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Mindful : August 2019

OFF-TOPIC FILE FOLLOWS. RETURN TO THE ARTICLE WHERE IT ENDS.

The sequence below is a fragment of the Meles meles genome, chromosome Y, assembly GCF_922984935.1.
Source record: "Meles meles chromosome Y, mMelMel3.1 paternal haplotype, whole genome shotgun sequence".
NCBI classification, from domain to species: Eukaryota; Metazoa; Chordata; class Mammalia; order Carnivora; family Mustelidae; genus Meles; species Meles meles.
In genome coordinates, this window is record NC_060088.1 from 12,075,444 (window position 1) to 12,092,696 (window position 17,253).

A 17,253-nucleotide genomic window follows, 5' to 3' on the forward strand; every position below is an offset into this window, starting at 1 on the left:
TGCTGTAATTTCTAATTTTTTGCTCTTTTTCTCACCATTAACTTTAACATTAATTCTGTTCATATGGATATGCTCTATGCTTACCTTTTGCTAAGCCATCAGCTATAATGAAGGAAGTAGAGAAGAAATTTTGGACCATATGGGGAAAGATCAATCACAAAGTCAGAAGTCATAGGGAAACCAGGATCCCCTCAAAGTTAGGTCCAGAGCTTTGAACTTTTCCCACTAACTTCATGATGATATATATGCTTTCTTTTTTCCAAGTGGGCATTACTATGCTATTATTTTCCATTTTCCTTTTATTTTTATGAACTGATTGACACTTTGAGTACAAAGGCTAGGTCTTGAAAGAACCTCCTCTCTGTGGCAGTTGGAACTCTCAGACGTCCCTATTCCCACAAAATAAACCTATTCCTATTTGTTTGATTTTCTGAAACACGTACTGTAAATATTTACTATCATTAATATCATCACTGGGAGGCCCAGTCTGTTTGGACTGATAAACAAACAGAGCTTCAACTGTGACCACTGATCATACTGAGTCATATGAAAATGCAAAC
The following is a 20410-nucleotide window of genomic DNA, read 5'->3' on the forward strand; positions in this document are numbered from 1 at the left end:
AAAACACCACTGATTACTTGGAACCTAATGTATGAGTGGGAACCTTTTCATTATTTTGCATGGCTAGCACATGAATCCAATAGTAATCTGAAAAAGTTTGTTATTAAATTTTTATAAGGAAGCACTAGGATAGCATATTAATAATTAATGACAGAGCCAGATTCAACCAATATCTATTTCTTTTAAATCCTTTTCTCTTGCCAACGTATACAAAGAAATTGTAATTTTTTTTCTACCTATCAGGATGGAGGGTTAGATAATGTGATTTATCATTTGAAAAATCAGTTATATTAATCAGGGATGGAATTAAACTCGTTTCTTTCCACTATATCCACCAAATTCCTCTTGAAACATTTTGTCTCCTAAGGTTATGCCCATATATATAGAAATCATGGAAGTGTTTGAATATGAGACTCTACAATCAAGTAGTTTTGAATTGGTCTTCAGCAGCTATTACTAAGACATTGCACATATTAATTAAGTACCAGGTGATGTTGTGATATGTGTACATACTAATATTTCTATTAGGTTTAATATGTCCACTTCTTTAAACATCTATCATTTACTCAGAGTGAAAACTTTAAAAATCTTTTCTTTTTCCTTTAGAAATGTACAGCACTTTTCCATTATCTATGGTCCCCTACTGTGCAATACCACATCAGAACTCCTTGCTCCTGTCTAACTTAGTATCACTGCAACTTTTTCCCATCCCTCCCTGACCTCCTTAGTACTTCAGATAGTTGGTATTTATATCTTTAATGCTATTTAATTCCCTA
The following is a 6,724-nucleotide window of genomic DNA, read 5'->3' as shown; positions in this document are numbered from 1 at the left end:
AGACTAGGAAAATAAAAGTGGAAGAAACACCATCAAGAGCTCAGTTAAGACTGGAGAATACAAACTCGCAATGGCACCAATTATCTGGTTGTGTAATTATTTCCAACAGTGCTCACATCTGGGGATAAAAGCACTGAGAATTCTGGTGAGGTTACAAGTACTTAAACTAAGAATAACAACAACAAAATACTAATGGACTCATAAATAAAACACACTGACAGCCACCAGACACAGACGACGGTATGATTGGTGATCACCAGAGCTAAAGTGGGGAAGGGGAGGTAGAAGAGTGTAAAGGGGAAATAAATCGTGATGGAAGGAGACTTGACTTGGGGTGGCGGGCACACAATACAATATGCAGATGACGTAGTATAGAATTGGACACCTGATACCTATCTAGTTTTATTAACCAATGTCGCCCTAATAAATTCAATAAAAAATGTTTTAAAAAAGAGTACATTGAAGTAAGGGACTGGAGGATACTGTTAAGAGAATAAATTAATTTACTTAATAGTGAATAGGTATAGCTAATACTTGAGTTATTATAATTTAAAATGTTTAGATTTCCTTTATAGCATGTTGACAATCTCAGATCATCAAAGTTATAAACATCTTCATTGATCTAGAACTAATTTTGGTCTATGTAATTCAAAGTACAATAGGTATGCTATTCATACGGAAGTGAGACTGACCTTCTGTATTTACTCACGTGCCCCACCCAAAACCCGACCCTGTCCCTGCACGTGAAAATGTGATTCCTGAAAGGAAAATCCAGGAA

m A Class Act in Motion JG Larochette’s first word—“ ball”— was an early sign that he would find presence not in stillness but in motion. As he grew up, the baseball diamond and soccer field were his refuge. And after playing Division I baseball in college, Larochette joined Play works, a California nonprofit that fosters recess play in low-income schools. A two-week assignment at an inner-city elemen- tary school in Richmond, CA, began ominously: One afternoon, when Larochette was on the basketball court, students pelted him with rocks. He was determined to respond with love. Making spaces safe and loving became his passion, first on court, then as a classroom teacher. But as a full-time teacher, Larochette lost the habit of daily physical activ- ity through which he had previously channeled stress. He struggled with insomnia, anxiety, and depression. Just as he began to contemplate leaving the classroom, after eight years, he found a lifeline: mindful- ness. Within weeks, Larochette was sharing mindfulness practices with his students; within months, he was sharing with other schools in the community. Today, Larochette is the founder and director of the Mindful Life Project, a nonprofit that now provides intervention prog rams— including mindfulness—for 22 under- served Bay Area schools, and leads mindfulness trainings in schools nationwide. I’ve needed for my whole life, especially the last 10 years. Within weeks, my sleep improved. Would you elaborate about this sense of feeling “at home”? I’m an immigrant kid. My father is Argentinian. My mother is Jewish and Israeli. My first language was Spanish. But I wasn’t really Latino. I’m a six-feet- three-inches-tall white g uy. I never really felt comfort- able in my own skin, never felt that I belonged to a com- munity that I could relate to.Andasachild,Iwasa worrier. When I look back, I realize that sports were my mindfulness practice: On the field, I was in the pres- ent moment. But I couldn’t name it then—what it was that made me feel empow- ered, comfortable, at home. You were quick to bring mindfulness into your third-grade classroom. Why? Earlier that year, I had been so caught up with resolving classroom conflicts, settling kids down, redirecting their attention, assigning conse- quences. I had students who had lost family members, a couple of students whose fathers were incarcerated, a student whose father was on the run from immigration— it was a significant trauma group. But I realized that my anxiety and fear—my being disconnected from the present moment and trying to avoid my humanity—had been causing my students to feel the same way. Tell me about your time at Coronado Elementary School. I fell in love with the kids and families, and I went really hard for those nine years. The kids were deal- ing with trauma and suffer- ing, and I kept trying to do more—rally the community, help on the playground, collect signatures to get the resources we needed. Five years in, when I was 28, I started having bouts of anxiety and depression. I did not know what self-care was, and I kept pushing. Eventually, I was sleeping only two or three hours a night. I tried everything: therapy, medication, acu- puncture, craniosacral ther- apy. I tried and tried, but I was sliding into an abyss. How did you end up turn- ing to mindfulness? Someone suggested med- itation. I’m a movement kind of person, so stillness was an interesting alterna- tive. I tried one meditation place and left feeling even more anxious. But some- one else mentioned mind- fulness. After taking an introductory class through my health-care provider, I attended a Monday night talk and meditation prac- tice at Spirit Rock, a nearby Insight meditation center. That was the moment: I felt at home in myself. That quickly? My brain was in such a state of hay wire that even the second it started to rewire was significant. The light went on: This is what Find a moment of stillness with JG Larochette. mindful.org/larochette By Victoria Dawson 36 mindful August 2019 walk the talk